Have you ever seen a Chinese horror film with zombies in it? I should like to clarify that by Chinese zombies I mean those stiff, lugubrious bluish green things that hop on two legs, with arms stretched straight out in front that so often get mixed up with Chinese vampires in the West. Have you ever wondered why these zombies tend mostly to be dressed in Qing official uniforms?
Well, there are several factors. Outfits from other historical periods, such as the Han, Tang and Ming, are flowing robes. Qing official uniforms tended to compliment the stiff and dour attitude adopted by a Chinese jiāngshī 僵尸, literally “stiff corpse”. And Chinese film studios have more Qing dynasty costumes than any other period. The same goes for English studios having more Victorian costumes than any other period. We are always preoccupied with the age that came before ours. Some of these costumes would have been worn out from use, and therefore perfect for zombie movies. Typical Chinese resourcefulness.This explains why LeiLei from the video game Darkstalkers, is designed the way she is.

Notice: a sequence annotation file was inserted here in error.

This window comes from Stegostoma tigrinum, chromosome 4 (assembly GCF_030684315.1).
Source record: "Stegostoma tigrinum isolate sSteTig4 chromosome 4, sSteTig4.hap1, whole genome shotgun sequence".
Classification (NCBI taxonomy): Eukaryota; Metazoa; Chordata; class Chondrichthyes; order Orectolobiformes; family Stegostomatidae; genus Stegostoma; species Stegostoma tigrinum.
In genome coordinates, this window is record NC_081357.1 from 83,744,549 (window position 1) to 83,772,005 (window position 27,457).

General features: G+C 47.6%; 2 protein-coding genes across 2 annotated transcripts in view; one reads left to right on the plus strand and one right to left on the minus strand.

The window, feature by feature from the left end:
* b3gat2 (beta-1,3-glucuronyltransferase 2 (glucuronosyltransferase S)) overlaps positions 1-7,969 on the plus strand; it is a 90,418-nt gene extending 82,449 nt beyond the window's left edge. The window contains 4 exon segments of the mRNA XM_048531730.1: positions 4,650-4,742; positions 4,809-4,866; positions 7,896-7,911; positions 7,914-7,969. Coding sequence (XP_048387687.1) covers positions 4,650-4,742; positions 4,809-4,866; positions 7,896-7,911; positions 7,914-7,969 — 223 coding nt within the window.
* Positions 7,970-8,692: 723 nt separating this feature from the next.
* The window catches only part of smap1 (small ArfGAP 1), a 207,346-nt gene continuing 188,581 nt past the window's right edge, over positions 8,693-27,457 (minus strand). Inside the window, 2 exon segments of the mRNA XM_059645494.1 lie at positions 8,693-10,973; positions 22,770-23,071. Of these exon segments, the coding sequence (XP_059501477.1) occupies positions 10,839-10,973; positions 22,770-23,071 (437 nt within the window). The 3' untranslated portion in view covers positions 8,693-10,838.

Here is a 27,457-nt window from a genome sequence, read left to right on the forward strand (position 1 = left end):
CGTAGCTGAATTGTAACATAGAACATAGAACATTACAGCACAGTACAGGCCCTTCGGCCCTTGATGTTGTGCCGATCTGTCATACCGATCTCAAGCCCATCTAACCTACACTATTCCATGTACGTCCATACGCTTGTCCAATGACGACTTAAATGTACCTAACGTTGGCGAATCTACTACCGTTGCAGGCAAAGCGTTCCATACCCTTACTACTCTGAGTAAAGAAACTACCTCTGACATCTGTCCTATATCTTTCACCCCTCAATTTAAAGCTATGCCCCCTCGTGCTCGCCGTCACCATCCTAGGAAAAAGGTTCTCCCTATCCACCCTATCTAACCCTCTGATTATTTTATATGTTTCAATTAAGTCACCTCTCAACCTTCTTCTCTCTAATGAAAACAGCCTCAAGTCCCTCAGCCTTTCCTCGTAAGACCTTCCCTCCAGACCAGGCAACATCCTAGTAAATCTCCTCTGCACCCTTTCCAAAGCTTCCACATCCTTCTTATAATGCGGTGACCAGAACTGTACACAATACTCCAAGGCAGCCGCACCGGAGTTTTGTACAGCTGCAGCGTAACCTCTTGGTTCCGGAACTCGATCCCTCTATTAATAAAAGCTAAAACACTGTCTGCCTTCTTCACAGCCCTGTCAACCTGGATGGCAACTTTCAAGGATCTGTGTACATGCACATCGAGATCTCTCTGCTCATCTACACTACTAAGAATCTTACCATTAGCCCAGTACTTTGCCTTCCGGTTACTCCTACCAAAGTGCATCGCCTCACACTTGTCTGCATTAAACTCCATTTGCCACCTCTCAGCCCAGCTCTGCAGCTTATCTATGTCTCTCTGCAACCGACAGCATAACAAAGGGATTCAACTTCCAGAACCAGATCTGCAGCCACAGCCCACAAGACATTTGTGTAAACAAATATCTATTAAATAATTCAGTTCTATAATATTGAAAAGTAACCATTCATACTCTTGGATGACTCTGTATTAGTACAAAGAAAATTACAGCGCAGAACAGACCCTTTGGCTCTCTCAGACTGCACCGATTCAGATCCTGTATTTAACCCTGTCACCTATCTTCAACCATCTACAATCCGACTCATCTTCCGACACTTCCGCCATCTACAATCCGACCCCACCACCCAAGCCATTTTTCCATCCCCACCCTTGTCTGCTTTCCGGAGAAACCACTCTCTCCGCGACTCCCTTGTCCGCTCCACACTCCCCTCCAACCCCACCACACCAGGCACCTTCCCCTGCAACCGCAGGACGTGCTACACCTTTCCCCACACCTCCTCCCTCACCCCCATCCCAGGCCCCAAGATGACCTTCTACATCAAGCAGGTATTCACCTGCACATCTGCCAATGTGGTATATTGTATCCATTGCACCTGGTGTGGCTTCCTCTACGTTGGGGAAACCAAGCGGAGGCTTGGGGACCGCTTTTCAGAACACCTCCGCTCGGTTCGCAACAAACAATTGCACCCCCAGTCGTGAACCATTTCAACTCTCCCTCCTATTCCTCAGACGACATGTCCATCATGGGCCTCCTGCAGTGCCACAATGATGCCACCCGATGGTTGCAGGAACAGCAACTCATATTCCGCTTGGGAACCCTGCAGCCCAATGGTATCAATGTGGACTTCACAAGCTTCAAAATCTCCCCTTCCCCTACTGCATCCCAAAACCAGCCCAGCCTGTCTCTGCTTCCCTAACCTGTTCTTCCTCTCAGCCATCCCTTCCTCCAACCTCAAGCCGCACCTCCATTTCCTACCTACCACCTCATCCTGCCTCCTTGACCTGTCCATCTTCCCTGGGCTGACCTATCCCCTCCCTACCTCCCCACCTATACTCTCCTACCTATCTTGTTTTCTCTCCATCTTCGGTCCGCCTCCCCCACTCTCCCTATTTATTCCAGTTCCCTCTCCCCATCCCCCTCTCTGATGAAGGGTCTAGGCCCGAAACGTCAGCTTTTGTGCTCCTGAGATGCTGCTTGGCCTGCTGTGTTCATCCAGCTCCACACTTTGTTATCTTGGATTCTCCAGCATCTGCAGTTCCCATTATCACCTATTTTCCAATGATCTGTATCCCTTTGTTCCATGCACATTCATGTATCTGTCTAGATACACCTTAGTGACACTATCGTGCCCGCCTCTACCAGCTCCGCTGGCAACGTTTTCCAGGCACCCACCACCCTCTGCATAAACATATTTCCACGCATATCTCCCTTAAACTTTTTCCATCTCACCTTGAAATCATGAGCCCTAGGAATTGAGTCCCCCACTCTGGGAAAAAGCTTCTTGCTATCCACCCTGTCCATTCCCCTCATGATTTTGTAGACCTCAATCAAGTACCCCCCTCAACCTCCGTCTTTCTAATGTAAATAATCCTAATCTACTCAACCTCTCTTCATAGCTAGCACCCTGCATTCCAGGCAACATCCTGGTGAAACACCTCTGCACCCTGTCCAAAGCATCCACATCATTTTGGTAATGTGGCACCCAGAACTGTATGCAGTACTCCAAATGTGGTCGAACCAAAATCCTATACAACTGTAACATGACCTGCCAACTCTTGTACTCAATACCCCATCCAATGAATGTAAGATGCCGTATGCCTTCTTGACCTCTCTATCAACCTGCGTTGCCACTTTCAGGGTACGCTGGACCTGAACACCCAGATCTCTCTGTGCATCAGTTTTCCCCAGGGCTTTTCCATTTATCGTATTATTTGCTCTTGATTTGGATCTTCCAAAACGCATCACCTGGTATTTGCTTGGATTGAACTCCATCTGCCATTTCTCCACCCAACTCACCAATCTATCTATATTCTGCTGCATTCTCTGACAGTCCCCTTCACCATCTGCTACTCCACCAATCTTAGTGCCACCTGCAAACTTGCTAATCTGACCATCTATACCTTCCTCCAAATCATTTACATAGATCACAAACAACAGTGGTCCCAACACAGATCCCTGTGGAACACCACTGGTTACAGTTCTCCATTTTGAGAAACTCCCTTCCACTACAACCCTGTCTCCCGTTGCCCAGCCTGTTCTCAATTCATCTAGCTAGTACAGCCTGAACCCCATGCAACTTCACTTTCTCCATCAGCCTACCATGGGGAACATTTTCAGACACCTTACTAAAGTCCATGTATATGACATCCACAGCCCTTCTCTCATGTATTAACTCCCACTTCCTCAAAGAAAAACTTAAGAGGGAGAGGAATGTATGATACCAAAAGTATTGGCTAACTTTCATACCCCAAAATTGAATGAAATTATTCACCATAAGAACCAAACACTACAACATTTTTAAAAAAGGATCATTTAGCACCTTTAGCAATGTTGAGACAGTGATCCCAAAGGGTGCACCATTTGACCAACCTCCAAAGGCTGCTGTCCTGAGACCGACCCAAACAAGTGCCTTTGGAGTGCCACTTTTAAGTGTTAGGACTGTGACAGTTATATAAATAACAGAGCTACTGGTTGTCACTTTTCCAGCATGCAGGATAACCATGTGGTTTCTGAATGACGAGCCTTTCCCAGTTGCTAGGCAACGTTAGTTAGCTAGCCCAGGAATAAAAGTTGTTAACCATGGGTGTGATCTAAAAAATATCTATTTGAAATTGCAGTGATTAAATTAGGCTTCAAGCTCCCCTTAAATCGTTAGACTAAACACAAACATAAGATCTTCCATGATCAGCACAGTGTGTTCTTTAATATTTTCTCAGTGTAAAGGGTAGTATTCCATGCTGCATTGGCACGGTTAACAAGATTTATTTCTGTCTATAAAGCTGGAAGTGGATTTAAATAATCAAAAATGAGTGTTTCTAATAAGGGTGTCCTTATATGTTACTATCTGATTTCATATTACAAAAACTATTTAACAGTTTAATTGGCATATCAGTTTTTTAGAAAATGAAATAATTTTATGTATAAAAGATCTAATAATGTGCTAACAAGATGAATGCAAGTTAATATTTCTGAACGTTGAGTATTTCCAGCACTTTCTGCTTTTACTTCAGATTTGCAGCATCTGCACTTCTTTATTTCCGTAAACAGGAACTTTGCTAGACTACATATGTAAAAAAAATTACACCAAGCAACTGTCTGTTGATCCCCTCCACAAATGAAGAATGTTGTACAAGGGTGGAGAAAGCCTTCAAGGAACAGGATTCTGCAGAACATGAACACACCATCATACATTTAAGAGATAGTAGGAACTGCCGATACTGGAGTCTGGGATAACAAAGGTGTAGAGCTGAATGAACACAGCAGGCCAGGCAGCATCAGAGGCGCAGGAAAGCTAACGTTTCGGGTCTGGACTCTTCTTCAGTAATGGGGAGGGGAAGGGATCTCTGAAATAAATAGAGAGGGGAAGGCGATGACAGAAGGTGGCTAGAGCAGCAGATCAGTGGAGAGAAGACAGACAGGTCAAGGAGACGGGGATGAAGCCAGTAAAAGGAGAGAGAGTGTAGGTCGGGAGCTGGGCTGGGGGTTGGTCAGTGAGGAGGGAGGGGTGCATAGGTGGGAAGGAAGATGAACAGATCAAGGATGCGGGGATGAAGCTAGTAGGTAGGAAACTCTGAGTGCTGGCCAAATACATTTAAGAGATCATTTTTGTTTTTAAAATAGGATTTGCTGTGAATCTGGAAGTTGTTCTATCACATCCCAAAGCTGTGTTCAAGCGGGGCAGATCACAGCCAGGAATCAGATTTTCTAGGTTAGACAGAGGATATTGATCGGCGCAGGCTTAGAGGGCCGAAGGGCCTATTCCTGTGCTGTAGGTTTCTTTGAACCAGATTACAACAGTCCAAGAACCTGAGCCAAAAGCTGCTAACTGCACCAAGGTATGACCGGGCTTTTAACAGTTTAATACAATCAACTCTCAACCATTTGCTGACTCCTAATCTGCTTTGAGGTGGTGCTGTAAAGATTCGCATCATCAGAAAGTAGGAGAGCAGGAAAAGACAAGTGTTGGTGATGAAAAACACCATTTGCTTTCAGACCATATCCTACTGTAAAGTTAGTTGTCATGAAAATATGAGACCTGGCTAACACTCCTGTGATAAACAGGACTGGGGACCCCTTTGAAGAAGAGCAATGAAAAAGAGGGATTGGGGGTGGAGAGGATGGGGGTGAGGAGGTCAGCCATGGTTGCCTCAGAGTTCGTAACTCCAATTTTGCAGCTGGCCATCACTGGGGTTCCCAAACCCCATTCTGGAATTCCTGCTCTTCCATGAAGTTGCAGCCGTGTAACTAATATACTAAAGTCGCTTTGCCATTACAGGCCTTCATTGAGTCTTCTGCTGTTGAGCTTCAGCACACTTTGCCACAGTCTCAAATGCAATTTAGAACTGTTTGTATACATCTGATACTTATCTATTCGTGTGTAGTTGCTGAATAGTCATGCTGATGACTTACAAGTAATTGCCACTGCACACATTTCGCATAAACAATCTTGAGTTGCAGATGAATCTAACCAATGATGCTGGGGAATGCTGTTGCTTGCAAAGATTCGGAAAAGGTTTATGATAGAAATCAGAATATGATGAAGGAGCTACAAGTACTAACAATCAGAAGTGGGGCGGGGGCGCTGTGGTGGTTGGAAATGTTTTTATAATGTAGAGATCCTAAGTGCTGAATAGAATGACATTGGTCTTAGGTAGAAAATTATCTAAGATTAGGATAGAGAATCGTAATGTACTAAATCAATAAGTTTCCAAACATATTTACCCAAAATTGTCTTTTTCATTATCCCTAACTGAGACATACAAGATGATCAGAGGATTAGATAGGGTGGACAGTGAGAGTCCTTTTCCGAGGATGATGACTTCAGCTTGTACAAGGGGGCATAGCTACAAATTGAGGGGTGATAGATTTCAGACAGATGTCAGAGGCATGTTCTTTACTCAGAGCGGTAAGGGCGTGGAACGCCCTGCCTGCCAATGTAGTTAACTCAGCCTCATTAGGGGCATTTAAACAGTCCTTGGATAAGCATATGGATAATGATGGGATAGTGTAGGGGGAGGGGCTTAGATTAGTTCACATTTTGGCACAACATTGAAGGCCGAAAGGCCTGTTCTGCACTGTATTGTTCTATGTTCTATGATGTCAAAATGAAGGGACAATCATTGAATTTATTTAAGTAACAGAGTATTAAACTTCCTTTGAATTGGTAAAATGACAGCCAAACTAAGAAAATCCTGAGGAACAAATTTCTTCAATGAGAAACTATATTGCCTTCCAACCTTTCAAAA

You might also ask, which is the chicken, and which the egg? The horror genre often expresses the fears of any society, and the Qing era had an abundance – governmental corruption, the rule of the conquerers, colonisation by foreign powers, just to name a few. There are arguably more legends, folklore and literature on jiangshi from the Qing period than any other period in Chinese history.
It was said that manual labourers at the time could find work moving the dead back to their home towns to be buried. People began to talk about 训尸人 “xùnshī rén“, those who practiced zombie craft, the art of moving corpses. One is reminded of Voodoo. In Legend of the Seven Golden Vampires (1974), the character of Hsi Ching is very much based on this folklore.
It is Chinese belief that hundred year old corpses are not yet old enough to become demons. You have to have been dead for more than 500 years to become a demon. To become one as terrifying as the tentacle-stretching tree demon from Chinese Ghost Story, you would need to have been eating people for at least a thousand years. Corpses that are only between 100 and 500 years old, are therefore, doomed to wander the earth.
I would love to see more people cosplaying as Chinese zombies on World Zombie Day or Halloween, if you’ve got a costume, send me some pics!
First published on Xanga, October 2012
Posted in Culture and tagged corpse trainer, festival of the dead, Ghost Month, ghoul, horror, jiangshi, monsters, the undead, Zhong Yuan, zombies